Taking Back Christianese #8: “It’s Not My Place to Judge Someone Else”

Michael J. Kruger

Posted on

February 27, 2017

We live in a culture where the thing that is most offensive is not doing something wrong, but telling someone else that they are doing something wrong.

Bad behavior gets a pass.  Calling it bad behavior does not.

Of course, this cultural trend should not be surprising. We are told in Scripture that depraved cultures “call evil good and good evil” (Is 5:20).

But, living in a culture like this has had its effect on Christians. We have been conditioned to never condemn certain kinds of behavior lest we are chastened by an avalanche of social media accusing us of being legalistic and judgmental.

Thus, even in Christian circles we often hear the claim, “It’s not my place to judge someone else.”

This popular phrase is the next installment in the “Taking Back Christianese” series. Our purpose in this post (as in all the posts in this series) is simply to analyze the strengths and weaknesses of this phrase.  We will do this by asking three questions:  (1) Why do people use this phrase?  (2) What is correct or helpful about this phrase?  and (3) What is problematic about this phrase?

Why Do People Use This Phrase?

There is little doubt that this phrase has its roots in the  often misunderstood text of Matt 7:1: “Judge not, that you be not judged.”  While our culture is fairly disinterested in most of what the Bible has to say, it is remarkable how many people know (and proudly cite) this one verse.

And the reason for this is not hard to find. In many people’s minds, Matt 7:1 is the one command they can always follow regardless of what other sins they might be committing.  No matter how a person is living, they can always justify themselves by saying, “at least I am not judgmental.”

In a rapidly declining culture, not judging has become the last opportunity for folks to claim the moral high ground.

What is Correct or Helpful about this Phrase?

Even so, the phrase “it is not my place to judge someone else” can still be very useful.  If used rightly, it can remind us of two important truths:

1. We are not to judge others over “disputable matters.”

When the Bible talks about judging others, it is often in the context of disputes over activities that are not forbidden by God (even though some people might still be uncomfortable with these activities).

Paul describes just such a situation,

2 One person believes he may eat anything, while the weak person eats only vegetables.3 Let not the one who eats despise the one who abstains, and let not the one who abstains pass judgment on the one who eats, for God has welcomed him. 4 Who are you to pass judgment on the servant of another? (Rom 14:2-4)

In this situation, Paul makes it clear that “judging” someone else is when we condemn them for not following our man-made rules.  Paul is not opposed to condemning behavior that violates God’s rules (as we shall see below), but he is opposed to condemning behavior that violates only human ones.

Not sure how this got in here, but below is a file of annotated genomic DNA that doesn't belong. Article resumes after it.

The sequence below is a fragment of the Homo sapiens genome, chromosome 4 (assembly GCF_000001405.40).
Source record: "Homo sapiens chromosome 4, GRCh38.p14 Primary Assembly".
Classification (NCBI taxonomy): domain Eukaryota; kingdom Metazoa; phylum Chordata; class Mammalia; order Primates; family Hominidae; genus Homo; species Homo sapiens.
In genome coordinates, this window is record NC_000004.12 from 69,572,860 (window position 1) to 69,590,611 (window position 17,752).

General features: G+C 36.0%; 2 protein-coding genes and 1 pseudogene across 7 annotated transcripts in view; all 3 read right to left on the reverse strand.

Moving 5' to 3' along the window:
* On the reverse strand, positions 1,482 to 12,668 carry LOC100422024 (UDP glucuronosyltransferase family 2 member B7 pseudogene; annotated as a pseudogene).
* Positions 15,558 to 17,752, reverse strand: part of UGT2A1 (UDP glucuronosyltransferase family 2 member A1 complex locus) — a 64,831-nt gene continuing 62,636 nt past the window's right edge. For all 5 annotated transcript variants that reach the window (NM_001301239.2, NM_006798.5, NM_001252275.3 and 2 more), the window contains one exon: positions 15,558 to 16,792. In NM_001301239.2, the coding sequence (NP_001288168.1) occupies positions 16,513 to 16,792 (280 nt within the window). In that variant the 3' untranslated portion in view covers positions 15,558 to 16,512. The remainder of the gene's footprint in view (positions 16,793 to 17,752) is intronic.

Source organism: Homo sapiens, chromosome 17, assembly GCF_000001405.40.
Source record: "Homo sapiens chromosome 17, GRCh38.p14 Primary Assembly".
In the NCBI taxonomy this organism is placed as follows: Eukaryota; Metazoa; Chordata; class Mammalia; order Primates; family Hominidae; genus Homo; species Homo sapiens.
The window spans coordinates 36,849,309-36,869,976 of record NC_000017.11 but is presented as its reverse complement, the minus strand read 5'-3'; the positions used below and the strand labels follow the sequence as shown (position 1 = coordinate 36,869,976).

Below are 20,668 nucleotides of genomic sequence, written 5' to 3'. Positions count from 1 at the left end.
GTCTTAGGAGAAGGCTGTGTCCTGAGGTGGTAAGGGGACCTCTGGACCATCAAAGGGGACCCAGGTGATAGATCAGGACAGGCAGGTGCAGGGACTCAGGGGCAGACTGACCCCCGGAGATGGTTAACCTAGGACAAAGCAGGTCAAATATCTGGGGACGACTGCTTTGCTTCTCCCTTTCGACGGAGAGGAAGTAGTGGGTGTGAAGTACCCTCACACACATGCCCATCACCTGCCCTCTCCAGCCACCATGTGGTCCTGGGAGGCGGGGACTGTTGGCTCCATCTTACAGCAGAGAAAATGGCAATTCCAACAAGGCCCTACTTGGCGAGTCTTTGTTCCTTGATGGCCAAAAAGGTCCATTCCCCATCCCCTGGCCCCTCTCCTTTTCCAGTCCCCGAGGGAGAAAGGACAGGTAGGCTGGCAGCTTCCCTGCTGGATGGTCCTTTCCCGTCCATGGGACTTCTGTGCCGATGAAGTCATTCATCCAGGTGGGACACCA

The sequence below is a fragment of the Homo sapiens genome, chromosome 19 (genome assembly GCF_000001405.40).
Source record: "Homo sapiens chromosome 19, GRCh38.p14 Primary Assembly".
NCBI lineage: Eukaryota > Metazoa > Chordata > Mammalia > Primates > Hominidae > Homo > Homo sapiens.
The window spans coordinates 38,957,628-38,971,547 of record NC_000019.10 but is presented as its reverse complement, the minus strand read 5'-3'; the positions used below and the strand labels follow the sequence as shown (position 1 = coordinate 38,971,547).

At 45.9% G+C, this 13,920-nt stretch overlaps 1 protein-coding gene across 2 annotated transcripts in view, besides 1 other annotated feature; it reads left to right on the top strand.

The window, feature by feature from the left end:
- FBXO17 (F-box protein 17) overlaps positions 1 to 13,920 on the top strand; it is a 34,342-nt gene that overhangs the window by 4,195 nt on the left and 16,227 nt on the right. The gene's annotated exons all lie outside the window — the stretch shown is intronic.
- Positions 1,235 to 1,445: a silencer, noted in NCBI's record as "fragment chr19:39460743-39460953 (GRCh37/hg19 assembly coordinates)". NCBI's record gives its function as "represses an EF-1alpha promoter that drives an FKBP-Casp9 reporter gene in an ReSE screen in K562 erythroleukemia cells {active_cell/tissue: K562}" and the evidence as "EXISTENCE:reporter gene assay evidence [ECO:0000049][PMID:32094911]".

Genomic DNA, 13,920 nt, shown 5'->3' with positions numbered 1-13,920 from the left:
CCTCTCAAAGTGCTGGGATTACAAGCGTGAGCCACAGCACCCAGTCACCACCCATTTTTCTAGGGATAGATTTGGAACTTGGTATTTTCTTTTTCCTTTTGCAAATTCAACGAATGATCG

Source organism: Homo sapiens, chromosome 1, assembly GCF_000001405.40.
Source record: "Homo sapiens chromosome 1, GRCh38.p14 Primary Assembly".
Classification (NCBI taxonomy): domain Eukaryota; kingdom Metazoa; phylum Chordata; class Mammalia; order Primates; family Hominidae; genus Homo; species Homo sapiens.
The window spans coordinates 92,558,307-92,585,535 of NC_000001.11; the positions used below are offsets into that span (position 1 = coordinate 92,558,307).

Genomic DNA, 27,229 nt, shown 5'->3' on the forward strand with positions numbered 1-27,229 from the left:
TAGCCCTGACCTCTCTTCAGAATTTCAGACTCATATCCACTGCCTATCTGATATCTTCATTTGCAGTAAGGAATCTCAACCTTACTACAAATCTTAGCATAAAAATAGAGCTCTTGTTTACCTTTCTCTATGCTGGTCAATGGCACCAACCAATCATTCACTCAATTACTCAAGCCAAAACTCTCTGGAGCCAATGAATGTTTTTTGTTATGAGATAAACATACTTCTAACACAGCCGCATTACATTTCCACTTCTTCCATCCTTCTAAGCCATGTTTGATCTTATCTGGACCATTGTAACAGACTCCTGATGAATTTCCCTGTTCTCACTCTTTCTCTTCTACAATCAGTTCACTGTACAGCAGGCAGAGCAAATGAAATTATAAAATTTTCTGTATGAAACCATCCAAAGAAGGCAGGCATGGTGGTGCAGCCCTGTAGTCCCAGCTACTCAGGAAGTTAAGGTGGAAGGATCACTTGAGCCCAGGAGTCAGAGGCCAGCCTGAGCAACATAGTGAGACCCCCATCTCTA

In short, only God can be the standard for morality, not men.

2. We are not to hold people to a different standard than we do for ourselves.

Another way that we can be judgmental is to enforce rules on others that we are not enforcing on ourselves.  This is the point Jesus is making in the oft-misunderstood statement in Matt 7:1.  In this text, Jesus is going after the hypocrisy of the Pharisees.

If you judge others by a particular standard, says Jesus, then know that same standard will be used against you.

What is Problematic about this Phrase?

If we stick to the two positive uses of this phrase above, we will be in good shape. However, this phrase is routinely used to say that we can never tell someone that their behavior is wrong.  In other words, it is sinning to tell someone they are sinning.

But, there are two problems with this approach:

1. To say we can never declare a behavior to be wrong is profoundly unbiblical. 

The Scriptures are packed with examples of God’s people calling out certain behaviors as wrong. Jesus did this. Paul did this.  And even we are called to do this: “If your brother sins against you, go and tell him his fault” (Matt 18:15).

At this point a person might object, “But who am I to tell someone they are wrong? I am a sinner too.”   But, the Bible never requires a person to be sinless before they speak out against sin. Personal perfection is not a prerequisite to standing up for what is right (otherwise no one would ever be able to condemn sin, including those who want to condemn those who judge!).

The proper basis for calling something sinful is not personal perfection, but simply whether God calls it sinful.

2. To say we can never declare a behavior to be wrong is ultimately self-defeating. 

The rich irony for those people who say we shouldn’t judge is that they themselves are judging. They are declaring a behavior to be “wrong” (in this case, the behavior of judging), while at the same time insisting we shouldn’t declare that behaviors are wrong!

Thus, this approach proves to be profoundly inconsistent.  It is equivalent to sawing off the branch you’re sitting on.

In sum, we can say that the Bible really does say that we shouldn’t “judge” others.  However, the Bible’s definition of “judge” is not the same as the world’s.  The world defines judging as telling someone their behavior is wrong.  In contrast, the Bible condemns the kind of judging that is simply enforcing man-made rules.

So, the issue is not whether we are allowed to declare a behavior to be wrong, but the grounds on which we declare that behavior to be wrong.

The grounds must always be God’s Word, and not man’s opinion.

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